Physical dedicated hosting is analogous to putting private homes on that land. The homeowners have full control over the design of the house and what they do with it. They can put up walls around their yard to ensure that no one can encroach on their space in any way … Physical dedicated hosting is more common for enterprises, as it’s more expensive and it provides fewer tangible benefits for publishers beyond what they can get from virtual dedicated hosting.Read more: All You’ve Ever Wanted to Know About Hosting But Were Afraid to Ask
Cloud hosting is one type of virtual dedicated hosting. It has the added benefit of providing redundancy across multiple servers as well as scalability when sites need additional resources quickly. We believe that cloud hosting offers the best value for most professional bloggers because of its flexibility and redundancy.
When considering cloud hosting plans, here are the features you want to look for:
1. WordPress optimized servers
WordPress provides a powerful content management system (CMS) for bloggers of all sizes. But with that power comes complexity. Professional bloggers should choose a host that specializes in WordPress. You want confidence the servers that power your site are optimized for the specific requirements of WordPress so your site will run faster and be more stable.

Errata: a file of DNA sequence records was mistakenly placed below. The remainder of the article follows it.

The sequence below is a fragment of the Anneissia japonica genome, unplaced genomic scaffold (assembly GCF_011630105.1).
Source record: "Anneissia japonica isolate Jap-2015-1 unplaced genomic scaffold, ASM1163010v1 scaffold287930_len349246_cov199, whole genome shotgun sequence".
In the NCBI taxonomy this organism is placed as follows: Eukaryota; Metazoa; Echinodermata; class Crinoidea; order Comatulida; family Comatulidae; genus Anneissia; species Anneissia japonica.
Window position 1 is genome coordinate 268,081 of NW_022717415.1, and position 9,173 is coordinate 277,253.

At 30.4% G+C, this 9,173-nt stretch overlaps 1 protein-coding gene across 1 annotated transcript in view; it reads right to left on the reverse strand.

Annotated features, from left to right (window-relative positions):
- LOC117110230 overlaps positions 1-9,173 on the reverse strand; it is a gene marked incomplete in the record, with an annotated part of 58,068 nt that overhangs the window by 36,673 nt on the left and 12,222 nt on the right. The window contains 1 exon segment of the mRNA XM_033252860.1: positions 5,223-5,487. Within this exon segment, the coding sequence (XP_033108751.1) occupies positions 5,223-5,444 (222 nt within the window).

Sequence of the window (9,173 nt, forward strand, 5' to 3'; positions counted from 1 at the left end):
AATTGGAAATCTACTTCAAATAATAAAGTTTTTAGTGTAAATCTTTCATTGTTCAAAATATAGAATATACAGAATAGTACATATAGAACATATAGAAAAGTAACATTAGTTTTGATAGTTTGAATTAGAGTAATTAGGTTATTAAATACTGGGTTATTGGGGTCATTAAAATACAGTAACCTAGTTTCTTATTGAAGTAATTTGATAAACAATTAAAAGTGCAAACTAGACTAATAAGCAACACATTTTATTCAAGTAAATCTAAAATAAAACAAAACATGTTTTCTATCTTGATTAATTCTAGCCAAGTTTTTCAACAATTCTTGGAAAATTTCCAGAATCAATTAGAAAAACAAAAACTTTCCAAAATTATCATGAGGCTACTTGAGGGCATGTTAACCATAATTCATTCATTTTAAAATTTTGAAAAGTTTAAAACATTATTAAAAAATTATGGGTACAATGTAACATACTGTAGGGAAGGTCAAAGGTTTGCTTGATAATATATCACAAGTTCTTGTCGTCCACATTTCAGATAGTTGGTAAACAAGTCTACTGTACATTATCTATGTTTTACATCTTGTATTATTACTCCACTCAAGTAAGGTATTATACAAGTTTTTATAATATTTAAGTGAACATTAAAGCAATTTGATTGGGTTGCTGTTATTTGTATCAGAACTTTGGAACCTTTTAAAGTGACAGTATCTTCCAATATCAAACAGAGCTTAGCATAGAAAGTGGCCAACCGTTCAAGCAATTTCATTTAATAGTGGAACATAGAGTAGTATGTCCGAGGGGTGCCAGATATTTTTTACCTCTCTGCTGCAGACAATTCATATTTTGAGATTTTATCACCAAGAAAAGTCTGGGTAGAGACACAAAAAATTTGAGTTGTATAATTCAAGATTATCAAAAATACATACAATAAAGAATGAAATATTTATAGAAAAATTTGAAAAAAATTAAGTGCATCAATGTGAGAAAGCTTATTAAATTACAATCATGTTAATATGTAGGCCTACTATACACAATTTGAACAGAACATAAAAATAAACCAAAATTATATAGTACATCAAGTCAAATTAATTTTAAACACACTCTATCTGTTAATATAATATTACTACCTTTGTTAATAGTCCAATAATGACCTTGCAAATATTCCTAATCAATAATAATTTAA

2. Proactive approach to security
Security is an ever-evolving concern due to changing technology and sophisticated hackers who spend their time looking for vulnerabilities to exploit. Whether it’s a brute-force attack, a plugin vulnerability, or malware on your site, it’s not enough for your host to be ready to respond to security issues when they happen; you also want to look for a host that keeps their ear to the ground to hear about changing technology, security improvements, and vulnerabilities so they can proactively address concerns that may affect your site both now and in the future.
3. Nightly cloud backups
If you’re a professional blogger, your blog is your most important business asset. You need assurance that you won’t lose all of your hard work in the case of something catastrophic. Occasional backups aren’t enough (especially since most people don’t do them as often as recommended). Your host should offer nightly backups so you can rest assured that your site can be recovered if something goes wrong. That said, backups are only as good as your ability to restore from them. Make sure your host also offers assistance in restoring backups as needed.